Digg to Relaunch With Help from Realtime Search Engine - The UpStream

Digg to Relaunch With Help from Realtime Search Engine

posted Sunday Jul 29, 2012 by Scott Ertz

Digg to Relaunch With Help from Realtime Search Engine

It has only been two weeks since the discovery that Digg's value was incredibly low, and we are only 3 days away from the new owners' relaunch of the platform. That relaunch will include an integration with a new social search and statistics engine, Realtime. Realtime is a service provided by URL shortening service, Bitly, who is owned in part by Betaworks, the new parent company of Digg. See a trend here?

In addition to Bitly, Realtime and now Digg, Betaworks also owns Chartbeat, which is a real-time website statistics service, similar to Google Analytics, as well as SocialFlow, a multi-network social engagement service. Clearly Betaworks has a focus on social and they are going for it full steam ahead. They even seem to have a plan on how to integrate their services to make one powerful network. Using the data collected through Realtime, Digg will be able to effectively compete with Facebook's new news suggestion service integrated into their timeline. While Facebook can make suggestions based on popular articles on their own network, Realtime will give Digg the power to suggest articles popular on all of the networks.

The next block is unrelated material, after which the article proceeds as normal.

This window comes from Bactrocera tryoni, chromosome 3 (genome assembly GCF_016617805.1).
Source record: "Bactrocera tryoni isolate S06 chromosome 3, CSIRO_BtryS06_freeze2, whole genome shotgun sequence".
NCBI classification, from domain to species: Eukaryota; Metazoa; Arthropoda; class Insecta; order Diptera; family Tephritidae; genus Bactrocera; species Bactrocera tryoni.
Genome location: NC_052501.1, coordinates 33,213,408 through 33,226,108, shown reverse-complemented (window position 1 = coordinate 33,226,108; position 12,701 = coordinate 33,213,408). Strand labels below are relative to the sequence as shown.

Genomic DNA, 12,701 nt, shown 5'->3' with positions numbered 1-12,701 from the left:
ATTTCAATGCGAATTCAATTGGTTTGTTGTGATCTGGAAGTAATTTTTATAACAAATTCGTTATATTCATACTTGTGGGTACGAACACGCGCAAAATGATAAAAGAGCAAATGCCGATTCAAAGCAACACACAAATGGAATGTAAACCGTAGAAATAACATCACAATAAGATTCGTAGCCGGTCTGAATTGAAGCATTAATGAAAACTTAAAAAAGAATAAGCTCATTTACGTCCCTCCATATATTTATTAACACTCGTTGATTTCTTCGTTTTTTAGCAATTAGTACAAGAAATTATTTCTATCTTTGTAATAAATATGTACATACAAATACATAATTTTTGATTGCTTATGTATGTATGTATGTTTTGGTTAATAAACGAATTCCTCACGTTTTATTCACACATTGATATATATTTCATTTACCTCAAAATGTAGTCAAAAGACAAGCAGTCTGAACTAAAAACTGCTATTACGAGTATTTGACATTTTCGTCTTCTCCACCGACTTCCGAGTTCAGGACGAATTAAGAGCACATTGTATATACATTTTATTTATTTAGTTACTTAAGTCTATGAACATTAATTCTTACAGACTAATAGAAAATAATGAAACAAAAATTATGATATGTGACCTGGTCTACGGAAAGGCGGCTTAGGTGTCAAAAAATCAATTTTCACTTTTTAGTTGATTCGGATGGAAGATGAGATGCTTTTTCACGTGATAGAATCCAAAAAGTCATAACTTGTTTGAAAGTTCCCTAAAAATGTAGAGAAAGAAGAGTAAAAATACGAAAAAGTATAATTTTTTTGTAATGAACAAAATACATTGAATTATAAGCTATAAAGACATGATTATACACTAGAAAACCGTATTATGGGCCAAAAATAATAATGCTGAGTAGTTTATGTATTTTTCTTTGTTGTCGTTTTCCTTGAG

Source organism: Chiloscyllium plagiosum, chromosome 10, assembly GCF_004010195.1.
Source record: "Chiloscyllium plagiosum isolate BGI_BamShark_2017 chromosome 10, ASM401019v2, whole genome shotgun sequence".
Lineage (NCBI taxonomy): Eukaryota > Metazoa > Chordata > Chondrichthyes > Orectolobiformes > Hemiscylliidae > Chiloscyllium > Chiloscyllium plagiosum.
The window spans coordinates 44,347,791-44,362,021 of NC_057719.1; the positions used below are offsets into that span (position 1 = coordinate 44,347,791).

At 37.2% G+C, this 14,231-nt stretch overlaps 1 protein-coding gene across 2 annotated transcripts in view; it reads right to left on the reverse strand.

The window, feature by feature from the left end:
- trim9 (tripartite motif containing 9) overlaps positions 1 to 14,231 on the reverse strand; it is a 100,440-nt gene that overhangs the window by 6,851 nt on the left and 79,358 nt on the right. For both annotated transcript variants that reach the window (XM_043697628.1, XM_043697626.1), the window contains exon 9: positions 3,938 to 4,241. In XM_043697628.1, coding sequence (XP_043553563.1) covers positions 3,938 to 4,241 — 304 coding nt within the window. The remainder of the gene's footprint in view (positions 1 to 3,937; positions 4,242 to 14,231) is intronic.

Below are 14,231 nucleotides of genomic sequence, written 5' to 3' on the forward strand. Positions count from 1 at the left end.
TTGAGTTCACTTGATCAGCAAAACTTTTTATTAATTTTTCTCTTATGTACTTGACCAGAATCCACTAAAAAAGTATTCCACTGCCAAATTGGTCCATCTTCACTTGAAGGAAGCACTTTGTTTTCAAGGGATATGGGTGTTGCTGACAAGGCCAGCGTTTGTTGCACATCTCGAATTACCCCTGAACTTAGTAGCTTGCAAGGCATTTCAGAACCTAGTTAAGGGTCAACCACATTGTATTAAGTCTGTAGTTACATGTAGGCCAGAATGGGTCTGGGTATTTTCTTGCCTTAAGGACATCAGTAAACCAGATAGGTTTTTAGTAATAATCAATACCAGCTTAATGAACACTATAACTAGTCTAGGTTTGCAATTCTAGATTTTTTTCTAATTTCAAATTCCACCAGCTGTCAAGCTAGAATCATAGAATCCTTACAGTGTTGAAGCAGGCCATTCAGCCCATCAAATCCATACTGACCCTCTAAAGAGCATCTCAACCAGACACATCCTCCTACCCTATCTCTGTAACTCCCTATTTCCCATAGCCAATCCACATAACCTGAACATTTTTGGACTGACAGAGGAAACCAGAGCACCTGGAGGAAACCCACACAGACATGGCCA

I suggested last week that Digg would have to do something major to be able to prove relevance again, and this might just be the move it needed. In experimenting with Realtime myself, I can say there is a lot to be excited about but a lot to be concerned about, too. Some categories return incredibly accurate results, while others are all over the place. For Digg to be truly successful again they need to know that Realtime's results are not always accurate and take that into consideration. They also have to keep Facebook's news bar into account, and be prepared for Google's URL shortener, as well as their lack of interest in sharing the data they mine with anyone.

What's your take? Will this help keep Digg alive, or will they be destined to be the first major casualty of the Web 2.0 bust? Let us know below.


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